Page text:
In the mercury-free metal halide lamps having a density of evaporated halogen atoms of 20 μmol/cc or more, the luminous flux maintenance factor after 100 hours operation was good and blackening was not observed for the following reason, according to the inference of the inventors of the present invention.

All conventional general metal halide lamps (e.g., the lamp of the comparative example) contain mercury. However, mercury has a property of bonding to halogen generated from metal halide, so that the mercury may interfere with satisfactory halogen cycle. Halogen cycle is a phenomenon for returning W (tungsten) evaporated from the tungsten electrodes (3) during lamp operation to the tungsten electrodes (3) again with halogen as a medium. Therefore, when the halogen cycle is interfered with by the mercury, the W is attached to the tube wall of the arc tube 1, resulting in blackening, which can proceed. The lamp of this embodiment contains no mercury, so that a larger amount of free halogen atoms are present in the arc tube 1 than that in the comparative example, and therefore the halogen cycle can be activated more satisfactorily than in the lamp of the comparative example. Thus, it is possible to reduce blackening. This inference seems right basically in view of the results (see FIG. 3) that the mercury-free lamps having a large density of halogen atoms (e.g., 50 μmol/cc or more) have better luminous flux maintenance factor after 100 hours operation than those of the mercury-free lamps having a small density of halogen atoms.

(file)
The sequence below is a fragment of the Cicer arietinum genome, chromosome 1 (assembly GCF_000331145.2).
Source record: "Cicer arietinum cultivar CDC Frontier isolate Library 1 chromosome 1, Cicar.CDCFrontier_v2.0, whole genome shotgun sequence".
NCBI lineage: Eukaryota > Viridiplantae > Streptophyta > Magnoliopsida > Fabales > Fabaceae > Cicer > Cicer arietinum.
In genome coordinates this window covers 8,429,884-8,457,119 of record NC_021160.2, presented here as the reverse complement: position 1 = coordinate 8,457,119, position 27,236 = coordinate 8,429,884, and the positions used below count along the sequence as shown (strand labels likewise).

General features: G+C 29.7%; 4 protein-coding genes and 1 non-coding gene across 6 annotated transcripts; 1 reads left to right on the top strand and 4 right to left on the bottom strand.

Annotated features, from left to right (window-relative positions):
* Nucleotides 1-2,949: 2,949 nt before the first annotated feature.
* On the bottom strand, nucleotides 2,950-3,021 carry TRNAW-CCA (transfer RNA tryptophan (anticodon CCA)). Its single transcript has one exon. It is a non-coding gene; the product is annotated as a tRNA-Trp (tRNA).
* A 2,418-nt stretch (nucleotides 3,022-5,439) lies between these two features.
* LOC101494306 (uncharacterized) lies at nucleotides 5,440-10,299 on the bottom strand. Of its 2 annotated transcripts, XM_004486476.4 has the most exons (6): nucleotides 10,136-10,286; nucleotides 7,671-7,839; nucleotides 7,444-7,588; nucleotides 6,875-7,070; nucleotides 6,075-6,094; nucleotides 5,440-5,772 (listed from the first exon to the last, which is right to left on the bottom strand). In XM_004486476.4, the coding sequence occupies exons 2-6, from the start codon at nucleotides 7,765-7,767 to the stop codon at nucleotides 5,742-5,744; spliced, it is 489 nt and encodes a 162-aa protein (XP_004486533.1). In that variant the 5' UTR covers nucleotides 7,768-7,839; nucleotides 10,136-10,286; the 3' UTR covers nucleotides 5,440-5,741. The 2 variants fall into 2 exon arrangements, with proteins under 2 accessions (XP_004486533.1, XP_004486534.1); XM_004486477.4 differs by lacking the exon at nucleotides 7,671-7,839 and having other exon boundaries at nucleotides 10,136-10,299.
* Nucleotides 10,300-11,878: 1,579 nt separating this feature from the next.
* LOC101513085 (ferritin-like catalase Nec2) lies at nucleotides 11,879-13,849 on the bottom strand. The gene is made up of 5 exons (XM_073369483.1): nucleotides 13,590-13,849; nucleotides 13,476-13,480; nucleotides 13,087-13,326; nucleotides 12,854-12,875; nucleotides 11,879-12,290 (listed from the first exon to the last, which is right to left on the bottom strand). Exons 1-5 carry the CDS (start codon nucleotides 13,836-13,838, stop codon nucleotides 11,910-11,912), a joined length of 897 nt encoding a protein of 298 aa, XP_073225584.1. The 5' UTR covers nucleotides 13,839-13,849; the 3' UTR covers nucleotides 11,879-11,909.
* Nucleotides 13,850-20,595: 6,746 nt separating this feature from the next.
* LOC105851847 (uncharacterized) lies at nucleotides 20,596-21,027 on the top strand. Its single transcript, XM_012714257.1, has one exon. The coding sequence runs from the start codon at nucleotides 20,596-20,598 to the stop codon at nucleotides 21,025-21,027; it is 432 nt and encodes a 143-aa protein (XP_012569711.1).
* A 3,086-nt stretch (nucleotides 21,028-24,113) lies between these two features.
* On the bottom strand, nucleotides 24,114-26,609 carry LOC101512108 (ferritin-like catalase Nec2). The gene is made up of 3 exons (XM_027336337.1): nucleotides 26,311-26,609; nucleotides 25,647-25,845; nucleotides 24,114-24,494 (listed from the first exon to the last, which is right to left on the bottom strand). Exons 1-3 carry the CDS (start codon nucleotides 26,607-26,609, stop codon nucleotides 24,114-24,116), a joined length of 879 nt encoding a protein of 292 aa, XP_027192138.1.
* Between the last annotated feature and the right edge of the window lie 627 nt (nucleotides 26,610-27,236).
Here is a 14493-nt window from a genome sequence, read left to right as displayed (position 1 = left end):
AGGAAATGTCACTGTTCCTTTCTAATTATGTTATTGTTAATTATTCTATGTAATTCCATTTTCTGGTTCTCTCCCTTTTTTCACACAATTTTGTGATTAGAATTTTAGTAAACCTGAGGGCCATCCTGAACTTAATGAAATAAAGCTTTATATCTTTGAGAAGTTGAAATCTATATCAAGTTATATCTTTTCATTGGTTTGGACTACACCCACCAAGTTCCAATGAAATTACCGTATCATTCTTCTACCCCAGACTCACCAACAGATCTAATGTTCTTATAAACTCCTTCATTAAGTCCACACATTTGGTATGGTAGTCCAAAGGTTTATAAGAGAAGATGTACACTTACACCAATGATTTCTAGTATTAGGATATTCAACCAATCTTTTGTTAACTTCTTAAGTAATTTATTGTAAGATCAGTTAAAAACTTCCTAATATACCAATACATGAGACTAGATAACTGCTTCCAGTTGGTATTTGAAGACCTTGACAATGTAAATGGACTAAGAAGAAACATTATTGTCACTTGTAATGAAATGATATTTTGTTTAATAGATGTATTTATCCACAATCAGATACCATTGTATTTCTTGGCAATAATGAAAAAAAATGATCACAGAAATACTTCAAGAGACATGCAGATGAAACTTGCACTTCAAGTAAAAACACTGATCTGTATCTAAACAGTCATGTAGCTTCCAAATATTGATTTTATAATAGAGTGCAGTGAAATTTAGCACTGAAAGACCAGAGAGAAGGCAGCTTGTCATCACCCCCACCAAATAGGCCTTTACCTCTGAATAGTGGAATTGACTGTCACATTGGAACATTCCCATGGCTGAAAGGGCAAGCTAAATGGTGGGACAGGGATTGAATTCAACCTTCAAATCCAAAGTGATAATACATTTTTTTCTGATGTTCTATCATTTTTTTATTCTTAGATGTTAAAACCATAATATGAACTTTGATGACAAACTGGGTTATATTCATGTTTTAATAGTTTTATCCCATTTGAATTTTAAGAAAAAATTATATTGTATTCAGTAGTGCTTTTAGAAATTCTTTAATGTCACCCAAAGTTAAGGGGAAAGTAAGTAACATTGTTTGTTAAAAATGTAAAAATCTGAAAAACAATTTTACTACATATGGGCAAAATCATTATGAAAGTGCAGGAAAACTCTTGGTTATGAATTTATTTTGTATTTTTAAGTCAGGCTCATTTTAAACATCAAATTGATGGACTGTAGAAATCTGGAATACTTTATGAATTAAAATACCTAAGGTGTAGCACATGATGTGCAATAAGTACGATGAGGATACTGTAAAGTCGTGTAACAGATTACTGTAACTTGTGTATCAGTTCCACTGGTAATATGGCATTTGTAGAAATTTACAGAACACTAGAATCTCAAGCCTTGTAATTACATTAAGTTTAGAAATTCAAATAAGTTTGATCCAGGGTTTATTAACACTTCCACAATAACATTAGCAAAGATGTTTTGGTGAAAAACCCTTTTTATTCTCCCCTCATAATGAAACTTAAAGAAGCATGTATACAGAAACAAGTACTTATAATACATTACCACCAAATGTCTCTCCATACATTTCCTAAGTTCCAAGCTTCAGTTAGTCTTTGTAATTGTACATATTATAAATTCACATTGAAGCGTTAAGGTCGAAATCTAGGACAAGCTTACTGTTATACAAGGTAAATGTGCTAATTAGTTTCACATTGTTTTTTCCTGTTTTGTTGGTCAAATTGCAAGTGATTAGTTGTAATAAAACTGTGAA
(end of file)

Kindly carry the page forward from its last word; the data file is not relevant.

It has been described above that the characteristics of the mercury-free halide lamps can be improved by increasing the density of halogen atoms. However, a lamp having such a long life cannot be obtained simply by removing mercury from a metal halide lamp containing mercury to make it a mercury-free metal halide lamp. When the mercury-free metal halide lamp is horizontally operated, the arc curves upward, and the arc is in contact with an upper portion of the arc tube 1. Consequently, devitrification of the upper portion of the lamp or swell of the arc tube 1 is caused, resulting in a significantly short life of the lamp. In order to solve this problem, it is necessary to apply a magnetic field 9 to the arc. Applying the magnetic field 9 makes it possible to avoid shortening the life due to the arc curving and achieve a long life of the lamp. The luminous flux maintenance factor shown in FIG. 3 is surprisingly high in the current mercury-free metal halide lamps. As described above, when the technique disclosed in Japanese Patent Application No. 2001-155385 (Applicant; Matsushita Electric Industrial Co., Ltd.) is applied hereto, not only arc curving, but also arc vibration can be suppressed.